Today was the last day of school for my kids. They both started new schools this year (high school and middle school). It’s been a weird few years and a bad few days. My son chose not to attend the last two days but my daughter wanted to see her friends. My mother called me the afternoon of the Ulvade murders to ask if my kids were okay and I didn’t even know how to answer. My daughter has been in two active-shooter lockdowns already in her life and she’s not even 15. They’ve spent their entire life fully inscribed in this nightmare. One of the worst memories of my early parenthood was my daughter coming home from kindergarten and describing her first active-shooter practice drill: “Some of us were weeping,” she said. It was the word weeping that really stuck with my wife and me—the odd precision of it.
I don’t want to rant on here; that’s not what this blog is for, and not what I imagine those who check in on it want to read or see. I expressed my own sense of horror and despair obliquely on here the other day, in any case.
I spent too much of today staring at screens, reading, horrified and angry, still stunned by the stupidity of the world we’ve botched together. I tried to pick up the book I’ve been trying to read, but I found I couldn’t press into it, couldn’t focus on a sentence let alone a paragraph. I ended up playing a lot of internet chess, on the smaller screen.
And then I found myself exhausted, needing to get out of the house. So I pulled the same Friday trick I always do, which sometimes works and sometimes doesn’t. I went to the used bookstore down the road.
I like to browse and handle the material there, looking for oddities and weird scores. I ended up with a hardback ex-library copy of Vladimir Sorokin’s Day of the Oprichnik (trans. Jamey Gambrell, RIP). It’s in the stack below, a stack of books I’ve read or am (ostensibly) reading:
And so some mini-not-reviews, top to bottom:
Kou Machida’s Rip It Up (trans. Daniel Joseph): Read it back in April when I was finishing up the semester—it was a wonderful punk-psych antidote to final essay doldrums. Short, kinetic, caustic, and surreal. I wrote about the first part here.
Caren Beilin’s Revenge of the Scapegoat: This is the novel I attempted to start a few days ago, after finishing William Burroughs’s The Western Lands. I am having a hard time reading anything right now, let alone writing any proper review. I hope the thing I once had comes back.
Vladimir Sorokin’s Telluria (trans. Max Lawton): The best contemporary novel I’ve read in a long time—a polyglossic satirical epic pieced together in vital miniatures. Rich and dense but also loose and funny, Sorokin’s post-collapse world doesn’t seem all that bad.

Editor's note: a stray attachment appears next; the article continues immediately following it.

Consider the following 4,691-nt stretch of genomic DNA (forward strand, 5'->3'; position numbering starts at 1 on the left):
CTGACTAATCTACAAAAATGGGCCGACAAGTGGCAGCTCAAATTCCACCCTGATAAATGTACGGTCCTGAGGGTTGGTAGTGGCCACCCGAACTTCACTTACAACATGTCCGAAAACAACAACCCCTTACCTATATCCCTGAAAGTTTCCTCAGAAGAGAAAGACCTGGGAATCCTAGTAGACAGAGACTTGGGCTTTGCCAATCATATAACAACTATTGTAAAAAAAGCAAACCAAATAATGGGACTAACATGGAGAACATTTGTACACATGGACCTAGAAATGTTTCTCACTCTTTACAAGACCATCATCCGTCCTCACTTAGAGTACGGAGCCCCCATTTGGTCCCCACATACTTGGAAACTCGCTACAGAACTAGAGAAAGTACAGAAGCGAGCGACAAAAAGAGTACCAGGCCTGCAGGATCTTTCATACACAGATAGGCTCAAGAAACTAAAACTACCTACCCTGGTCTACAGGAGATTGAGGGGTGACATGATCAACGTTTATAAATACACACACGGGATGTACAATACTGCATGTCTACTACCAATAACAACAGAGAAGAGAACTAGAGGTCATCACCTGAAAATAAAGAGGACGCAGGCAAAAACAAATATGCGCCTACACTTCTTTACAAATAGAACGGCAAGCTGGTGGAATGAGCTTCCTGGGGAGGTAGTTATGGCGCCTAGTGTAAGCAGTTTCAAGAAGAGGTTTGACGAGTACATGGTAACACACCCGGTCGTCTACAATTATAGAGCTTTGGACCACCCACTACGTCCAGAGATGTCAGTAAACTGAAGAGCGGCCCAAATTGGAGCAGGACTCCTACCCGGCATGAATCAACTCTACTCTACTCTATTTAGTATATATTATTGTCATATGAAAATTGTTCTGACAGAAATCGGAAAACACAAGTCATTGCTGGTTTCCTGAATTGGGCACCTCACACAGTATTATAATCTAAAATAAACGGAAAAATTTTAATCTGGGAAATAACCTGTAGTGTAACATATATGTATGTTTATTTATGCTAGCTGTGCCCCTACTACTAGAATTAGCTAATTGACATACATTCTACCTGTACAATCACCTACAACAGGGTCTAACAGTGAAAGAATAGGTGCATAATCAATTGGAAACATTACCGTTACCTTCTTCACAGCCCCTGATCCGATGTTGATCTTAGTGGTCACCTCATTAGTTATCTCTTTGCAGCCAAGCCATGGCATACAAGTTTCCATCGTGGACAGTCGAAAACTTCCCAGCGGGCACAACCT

Antonio di Benedtto’s The Silentiary (trans. Esther Allen): The narrator of this understated Kafkaesque novel cannot abide the increasing cacophony of 20th-century life. His resistance to noise is futile though, and comes at great cost to both himself and his family. The Silentiary is good stuff, but not as achieved as Di Benedetto’s novel Zama.
I bought Sorokin’s Day of Oprichnik today.
(Parenthetically: I went to the bookstore, as I stated above, to try to decompress, get away from screens, news, etc.—but I could not.
There was a young woman standing near the “RE” area in General Fiction having the loudest possible conversation one can have on a phone without actually yelling. She was talking at her mother about all the strife she has with her brother, who is also her roommate, and her father (who is divorced from the mother). The young woman cursed in almost every sentence she spoke, damning her brother for not taking out the trash, for not doing the dishes, etc. She near-shouted about her father’s siding with her brother, and about how the whole situation necessitates more therapy for her, and how she is the sane responsible one, while her brother is not. Her brother refuses to engage with her when she addresses him, claiming that he claims he can’t talk to her when she shouts, but how can she not be emotional when she’s angry? And how does that mean that she’s not rational, just because she’s yelling? And isn’t he really the abusive one, for shutting down on her and not responding when she, a grown-ass adult, is simply trying to confront him about not doing what he should be doing?
I put this information together in waves over 45 minutes. It was like running up a caustic radio show that tuned in and out depending on my proximity to its signal. Vile.)
William S. Burroughs’s final trilogy: I haven’t read WSB in ages, but I finished up his last novel, The Western Lands a few days ago (not pictured because it’s still in my car; I’d been rereading bits during carpool pick-up).. The final three books in Burroughs’s oeuvre are maybe his best (and most-overlooked), and The Place of Dead Roads is particularly fantastic.
Okay, I’m out of juice. I hope the summer is better for most of us, although there’s not much force in that verb, hope.